The next morning Rob decided to move us to a new location where he had several shooter whitetail bucks on camera. There was one in particular that Rob thought was a 7-year-old plus buck that was sporting a very large 8-point rack. As soon as we stepped out of the truck to get into the blinds, we could tell the temperature was much colder than the day before. We settled into our blinds, turned on our heaters and immediately started seeing deer. The furthest shot at this stand was to my extreme left, out to about 130 yards. There were several does that wandered in and out of our sight picture over the next few hours. Of course during the rut, that gets us hunters excited as we all know that where the does are, the bucks will be. About noon, we had our first buck come in. He was a smaller deer, but now the ice was broken and we knew it was just a matter of time. The rest of the day we had several more deer come by our blind and five of them were bucks of various sizes. No shooters, but we could see that with the weather cooling off the activity was definitely heating up. Kent and I used four bottles of propane and with the weather for the next day forecasted to be the coldest of any day so far in November, we knew it was time to put on another layer of clothing. Dinner at the restaurant that night was again nothing short of amazing.
With the activity we had seen the day before, it made sense to go back to the same blinds so that is what we did. When we got out of the truck the air was very noticeably the coldest by far we had experienced. After a few minutes we were both situated in the blinds, warming our hands on the heaters knowing that the cold spell could be just what we needed.
At about 11am we saw our first shooter type buck. He came from the trees at our left, only about 75 yards away. Before we knew it he was right out in the middle of the clearing directly in front of us. The buck wasn’t necessarily a shooter because of score, but he was super unique. His right side was a fairly normal 5-point frame, but his left side bowed way out past his ear and then swooped back up and in. He also sported a very cool 5” drop tine right at the base of this same antler. Kent and I debated for a while about taking this buck as we were filming and knew it would have made some awesome footage. However in the end, we decided to pass on this buck.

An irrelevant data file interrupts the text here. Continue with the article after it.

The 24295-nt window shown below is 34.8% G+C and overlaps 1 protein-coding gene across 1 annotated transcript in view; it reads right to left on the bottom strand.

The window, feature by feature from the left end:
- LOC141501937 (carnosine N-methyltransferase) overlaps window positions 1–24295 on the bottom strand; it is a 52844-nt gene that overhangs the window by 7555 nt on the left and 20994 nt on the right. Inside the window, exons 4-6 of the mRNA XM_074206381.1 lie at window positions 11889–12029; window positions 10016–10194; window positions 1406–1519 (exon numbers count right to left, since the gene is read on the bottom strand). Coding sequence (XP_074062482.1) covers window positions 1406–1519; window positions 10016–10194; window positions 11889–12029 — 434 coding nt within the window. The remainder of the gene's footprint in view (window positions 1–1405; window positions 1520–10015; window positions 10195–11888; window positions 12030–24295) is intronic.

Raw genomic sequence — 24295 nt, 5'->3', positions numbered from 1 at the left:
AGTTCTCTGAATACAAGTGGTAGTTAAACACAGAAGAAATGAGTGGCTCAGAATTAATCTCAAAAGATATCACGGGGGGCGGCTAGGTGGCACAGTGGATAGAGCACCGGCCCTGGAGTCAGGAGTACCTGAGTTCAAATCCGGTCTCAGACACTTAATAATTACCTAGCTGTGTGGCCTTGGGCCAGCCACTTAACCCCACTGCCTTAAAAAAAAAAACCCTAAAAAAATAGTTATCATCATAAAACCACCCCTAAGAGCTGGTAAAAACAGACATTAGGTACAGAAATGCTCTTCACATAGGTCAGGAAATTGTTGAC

As I sat there in my blind I of course wondered if I had done the right thing, when all of a sudden more deer started appearing from out of the tree line. A couple of does and two smaller bucks were feeding along the edge of the trees. After about 20 minutes there was just one of the small bucks left when all of a sudden his head snapped up and he stood at full attention, facing back into the trees. We all know that usually means something is coming. Well, that is exactly what it meant and out popped the second shooter type buck for the day. This buck was only an 8-point, but noticeably larger than the last buck. His body looked huge standing next to the smaller buck and I remembered how much bigger that buck looked next to the does when they were standing there together earlier. The buck had solid mass and long times, but his most impressive feature was his gargantuan eye guards. They appeared to be 8-10” long and gnarly.
Again Kent and I were contemplating whether I should take this buck or not. I raised my gun and put the crosshairs on him several times, each time lowering the gun and then looking at Kent hoping he would make the decision for me. Well as sometimes happens and for no reason at all, the deer suddenly picked up his head from the shrubs he was feeding on, spun around and vanished back into the trees where he came from. Now I was really questioning myself. I just didn’t know if I was doing the right thing or not. Both of the previous bucks would have been the biggest whitetail I had ever harvested. I sat there in the cold with my heater, questioning myself the rest of the day.